It started with just one bone, and within a few hours, over one million of them were laid out in front of the U.S. Capitol in Washington.
The display was a collaborative effort, involving 30 countries and the United States, to call attention to the crime of genocide.
Thousands of volunteers from across the country arranged the hand-made bones to form a symbolic mass grave and visual petition against genocide, which is the deliberate elimination of a particular race, culture or ethnic group.
The event was the brainchild of artist Naomi Natale, founder of the non-profit organization, One Million Bones
. Its mission is to use the intersection of art and activism to focus attention on genocide.
“It’s really inspiring and humbling to see everybody come together,” said Natale. “We’re all dressed in white and we’re laying down bones with the intention of raising awareness about these atrocities that go on in Sudan and South Sudan and the Congo, Burma and Somalia. It’s powerful and I hope that people feel that as they carry these bones and they go to lay them down and that they feel connected.”
Event participant Orela Anani felt that connection.
“I’m familiar with genocide because I studied the genocide in Rwanda, Cambodia, the lives lost in the Sudan Civil war and several other countries in the world,” she said. “And just being here today is a symbolic remembrance of why I’m grateful to be alive and why I should pay homage to those who lost their lives because their spirits are with us, as they say, ‘we are one and the same.’”
Eric Ndaheba, originally from the Democratic Republic of Congo, is a survivor of the Gatumba [Burundi] massacre of 2004, when armed combatants attacked the refugee camp where he and his family were seeking shelter. He lost family members in the massacre and says he is happy to see such a symbolic tribute to the lives lost to genocide.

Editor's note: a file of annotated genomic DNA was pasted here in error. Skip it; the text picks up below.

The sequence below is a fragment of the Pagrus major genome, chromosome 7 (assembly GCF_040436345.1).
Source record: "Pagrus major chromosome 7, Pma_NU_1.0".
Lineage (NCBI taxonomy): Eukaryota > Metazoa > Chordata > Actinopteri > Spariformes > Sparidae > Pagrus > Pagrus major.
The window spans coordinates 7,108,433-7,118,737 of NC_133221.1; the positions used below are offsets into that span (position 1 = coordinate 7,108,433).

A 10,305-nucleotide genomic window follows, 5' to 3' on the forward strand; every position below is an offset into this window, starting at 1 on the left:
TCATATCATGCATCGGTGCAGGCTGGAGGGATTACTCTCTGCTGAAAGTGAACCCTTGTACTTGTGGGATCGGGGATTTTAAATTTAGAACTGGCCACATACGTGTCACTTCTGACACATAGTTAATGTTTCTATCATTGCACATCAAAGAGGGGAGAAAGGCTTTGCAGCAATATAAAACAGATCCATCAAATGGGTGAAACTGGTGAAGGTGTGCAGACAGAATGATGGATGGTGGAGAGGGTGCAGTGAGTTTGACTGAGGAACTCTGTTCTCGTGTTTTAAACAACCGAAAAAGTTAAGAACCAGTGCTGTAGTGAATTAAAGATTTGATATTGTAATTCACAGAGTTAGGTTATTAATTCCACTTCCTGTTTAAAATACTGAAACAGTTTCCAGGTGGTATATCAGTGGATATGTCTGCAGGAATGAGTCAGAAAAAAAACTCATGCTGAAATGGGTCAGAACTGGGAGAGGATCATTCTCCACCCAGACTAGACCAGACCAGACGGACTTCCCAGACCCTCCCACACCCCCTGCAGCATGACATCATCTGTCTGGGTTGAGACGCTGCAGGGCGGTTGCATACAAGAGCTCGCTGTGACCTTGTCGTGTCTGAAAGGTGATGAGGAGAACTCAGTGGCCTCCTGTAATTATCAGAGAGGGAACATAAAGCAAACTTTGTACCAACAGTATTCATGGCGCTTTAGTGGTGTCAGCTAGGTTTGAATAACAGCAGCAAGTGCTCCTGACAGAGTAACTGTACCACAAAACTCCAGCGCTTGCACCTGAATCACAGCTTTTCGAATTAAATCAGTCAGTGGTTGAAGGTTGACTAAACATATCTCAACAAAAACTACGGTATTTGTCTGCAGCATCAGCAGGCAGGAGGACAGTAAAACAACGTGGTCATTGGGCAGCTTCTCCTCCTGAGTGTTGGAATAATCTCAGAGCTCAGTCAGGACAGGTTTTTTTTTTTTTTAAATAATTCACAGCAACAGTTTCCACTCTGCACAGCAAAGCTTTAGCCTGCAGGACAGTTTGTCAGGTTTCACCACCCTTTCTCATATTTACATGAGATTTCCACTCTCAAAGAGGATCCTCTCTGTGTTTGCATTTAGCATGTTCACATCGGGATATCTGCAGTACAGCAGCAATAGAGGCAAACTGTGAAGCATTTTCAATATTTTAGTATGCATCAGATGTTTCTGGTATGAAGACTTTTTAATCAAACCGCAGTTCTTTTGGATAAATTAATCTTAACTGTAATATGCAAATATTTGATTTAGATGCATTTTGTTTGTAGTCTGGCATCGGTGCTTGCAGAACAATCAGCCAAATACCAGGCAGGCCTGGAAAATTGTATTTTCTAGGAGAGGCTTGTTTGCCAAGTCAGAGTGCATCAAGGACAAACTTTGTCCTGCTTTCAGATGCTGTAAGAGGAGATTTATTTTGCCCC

“I believe that everyone who came here will take the message to their community so that people can be helped in the Congo and other countries,” he said.
The bone-laying ceremony was part of a three-day event in the nation’s capital that included international speakers and musical performances, workshops and a candle-lit vigil. There was also a Take a Bone to Congress event.
The bones were crafted out of paper, plaster and clay by 125,000 people, including students, artists and activists worldwide over a three-year period.
Many communities in the United States hosted their own bone-making events, including churches, synagogues and community centers.
Georgetown Day School in Washington was one of 1,000 schools that participated in the project.
Over 200 students came together a few weeks before the event to make human-like spines, skulls and hip bones out of clay.
Natale hopes the hands-on project will help children learn about past genocides as well.
“For instance, the Cambodian genocide, the Armenian genocide, the Holocaust, the Rwandan genocide, the Bosnian genocide," she said, "so many [of them] that we find students, even adults, don’t know of.”
Logan McDermott, 12, sees the project as “a great way to honor people who are victims of genocide because people in America, we don’t always realize what’s going on in other countries.”
Genocide survivor John Dau is one of the Lost Boys of Sudan who was featured in the award-winning documentary God Grew Tired of Us
“This event is a clear reminder of what we, the human being that has power, is supposed to do,” he said. “We must actually take action right now.”
Pointing in the direction of the U.S. Capitol, Natale said it’s the people there that need to see these bones the most. “I hope that they’ll be able to come and hear about it and see what our children have made,” she said. “Our children made this symbolic mass grave.”
She hopes that the million bones laid in front of the U.S. Capitol will end up in a permanent display as a memorial to those lost to genocide.